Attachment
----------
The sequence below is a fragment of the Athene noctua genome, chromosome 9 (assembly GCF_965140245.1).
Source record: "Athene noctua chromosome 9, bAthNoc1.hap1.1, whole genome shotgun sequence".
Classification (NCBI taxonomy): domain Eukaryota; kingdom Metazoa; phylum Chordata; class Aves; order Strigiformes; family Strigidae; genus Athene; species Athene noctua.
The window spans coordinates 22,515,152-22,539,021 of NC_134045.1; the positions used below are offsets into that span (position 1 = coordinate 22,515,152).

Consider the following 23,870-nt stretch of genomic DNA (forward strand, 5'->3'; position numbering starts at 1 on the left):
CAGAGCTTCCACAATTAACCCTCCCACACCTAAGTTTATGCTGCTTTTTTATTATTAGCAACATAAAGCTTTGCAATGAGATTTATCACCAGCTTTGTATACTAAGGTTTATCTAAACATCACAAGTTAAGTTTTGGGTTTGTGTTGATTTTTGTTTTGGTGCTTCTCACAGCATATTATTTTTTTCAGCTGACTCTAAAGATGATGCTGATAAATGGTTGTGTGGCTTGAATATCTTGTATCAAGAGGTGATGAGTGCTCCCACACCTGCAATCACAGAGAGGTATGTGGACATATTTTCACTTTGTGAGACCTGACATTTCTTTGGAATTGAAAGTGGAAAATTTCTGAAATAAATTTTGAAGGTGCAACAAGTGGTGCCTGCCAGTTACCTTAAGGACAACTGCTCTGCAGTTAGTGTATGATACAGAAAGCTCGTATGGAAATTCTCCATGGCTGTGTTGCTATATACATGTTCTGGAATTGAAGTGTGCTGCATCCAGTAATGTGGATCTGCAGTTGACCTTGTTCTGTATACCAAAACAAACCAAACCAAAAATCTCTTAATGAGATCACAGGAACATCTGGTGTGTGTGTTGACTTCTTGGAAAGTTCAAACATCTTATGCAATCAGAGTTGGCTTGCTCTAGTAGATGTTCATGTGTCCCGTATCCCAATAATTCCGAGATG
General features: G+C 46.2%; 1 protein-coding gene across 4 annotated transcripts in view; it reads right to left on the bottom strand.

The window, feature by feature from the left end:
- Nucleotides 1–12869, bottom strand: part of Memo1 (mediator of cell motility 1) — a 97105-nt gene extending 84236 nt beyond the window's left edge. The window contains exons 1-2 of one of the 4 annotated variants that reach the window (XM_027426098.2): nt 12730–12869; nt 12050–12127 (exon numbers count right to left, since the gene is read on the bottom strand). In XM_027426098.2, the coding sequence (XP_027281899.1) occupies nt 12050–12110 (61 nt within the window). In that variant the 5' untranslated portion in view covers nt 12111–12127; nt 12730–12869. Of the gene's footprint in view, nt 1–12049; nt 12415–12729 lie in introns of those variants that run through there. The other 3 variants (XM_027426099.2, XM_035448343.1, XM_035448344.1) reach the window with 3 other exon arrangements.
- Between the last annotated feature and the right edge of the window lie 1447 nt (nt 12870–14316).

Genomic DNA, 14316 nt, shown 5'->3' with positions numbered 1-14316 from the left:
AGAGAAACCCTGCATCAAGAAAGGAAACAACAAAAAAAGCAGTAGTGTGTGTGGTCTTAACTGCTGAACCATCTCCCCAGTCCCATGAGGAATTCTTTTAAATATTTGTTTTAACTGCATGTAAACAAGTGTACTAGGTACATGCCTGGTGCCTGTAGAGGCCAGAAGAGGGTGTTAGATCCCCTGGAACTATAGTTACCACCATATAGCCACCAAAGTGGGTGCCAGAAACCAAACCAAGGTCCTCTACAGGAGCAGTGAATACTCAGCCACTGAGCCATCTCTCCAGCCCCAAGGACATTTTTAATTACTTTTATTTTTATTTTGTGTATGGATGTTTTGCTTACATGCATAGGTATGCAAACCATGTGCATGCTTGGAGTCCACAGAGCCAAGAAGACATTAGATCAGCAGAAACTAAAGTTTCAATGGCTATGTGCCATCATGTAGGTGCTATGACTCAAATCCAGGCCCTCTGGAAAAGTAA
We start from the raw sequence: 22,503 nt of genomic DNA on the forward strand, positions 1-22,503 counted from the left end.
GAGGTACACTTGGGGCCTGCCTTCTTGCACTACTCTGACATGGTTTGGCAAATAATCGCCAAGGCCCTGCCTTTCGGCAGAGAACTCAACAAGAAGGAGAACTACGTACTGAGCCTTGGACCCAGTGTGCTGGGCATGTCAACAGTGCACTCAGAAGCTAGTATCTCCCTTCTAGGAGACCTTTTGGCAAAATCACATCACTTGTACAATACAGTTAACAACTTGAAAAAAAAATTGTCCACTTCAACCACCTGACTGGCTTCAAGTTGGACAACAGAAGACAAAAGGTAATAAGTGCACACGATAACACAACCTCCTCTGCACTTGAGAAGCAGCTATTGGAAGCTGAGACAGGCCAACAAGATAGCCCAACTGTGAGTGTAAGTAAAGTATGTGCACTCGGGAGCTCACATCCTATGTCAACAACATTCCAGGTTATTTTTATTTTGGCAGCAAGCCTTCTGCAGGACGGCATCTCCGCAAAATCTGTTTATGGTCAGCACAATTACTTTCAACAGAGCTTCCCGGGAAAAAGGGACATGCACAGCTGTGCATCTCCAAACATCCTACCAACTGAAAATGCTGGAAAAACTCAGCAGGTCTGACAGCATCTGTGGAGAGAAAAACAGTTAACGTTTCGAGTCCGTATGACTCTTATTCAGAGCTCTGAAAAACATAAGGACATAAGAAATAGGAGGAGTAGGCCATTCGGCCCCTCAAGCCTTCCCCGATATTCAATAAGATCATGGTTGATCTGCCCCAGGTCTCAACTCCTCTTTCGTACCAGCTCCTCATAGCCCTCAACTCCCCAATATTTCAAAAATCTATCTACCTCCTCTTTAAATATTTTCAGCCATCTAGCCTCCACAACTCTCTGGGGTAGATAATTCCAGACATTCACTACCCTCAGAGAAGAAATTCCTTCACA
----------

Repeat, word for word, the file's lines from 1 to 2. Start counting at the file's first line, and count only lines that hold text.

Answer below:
The sequence below is a fragment of the Athene noctua genome, chromosome 9 (assembly GCF_965140245.1).
Source record: "Athene noctua chromosome 9, bAthNoc1.hap1.1, whole genome shotgun sequence".